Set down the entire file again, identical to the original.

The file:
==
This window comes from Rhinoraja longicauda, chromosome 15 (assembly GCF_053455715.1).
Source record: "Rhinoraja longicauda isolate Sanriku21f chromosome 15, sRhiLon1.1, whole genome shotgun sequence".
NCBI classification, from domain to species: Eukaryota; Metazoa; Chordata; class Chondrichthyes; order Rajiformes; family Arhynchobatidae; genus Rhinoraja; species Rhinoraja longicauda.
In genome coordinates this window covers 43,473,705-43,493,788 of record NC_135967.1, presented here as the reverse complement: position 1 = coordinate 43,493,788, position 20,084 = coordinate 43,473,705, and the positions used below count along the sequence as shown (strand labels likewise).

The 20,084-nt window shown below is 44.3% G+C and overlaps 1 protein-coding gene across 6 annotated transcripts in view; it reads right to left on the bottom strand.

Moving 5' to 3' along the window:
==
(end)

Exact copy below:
This window comes from Rhinoraja longicauda, chromosome 15 (assembly GCF_053455715.1).
Source record: "Rhinoraja longicauda isolate Sanriku21f chromosome 15, sRhiLon1.1, whole genome shotgun sequence".
NCBI classification, from domain to species: Eukaryota; Metazoa; Chordata; class Chondrichthyes; order Rajiformes; family Arhynchobatidae; genus Rhinoraja; species Rhinoraja longicauda.
In genome coordinates this window covers 43,473,705-43,493,788 of record NC_135967.1, presented here as the reverse complement: position 1 = coordinate 43,493,788, position 20,084 = coordinate 43,473,705, and the positions used below count along the sequence as shown (strand labels likewise).

The 20,084-nt window shown below is 44.3% G+C and overlaps 1 protein-coding gene across 6 annotated transcripts in view; it reads right to left on the bottom strand.

Moving 5' to 3' along the window: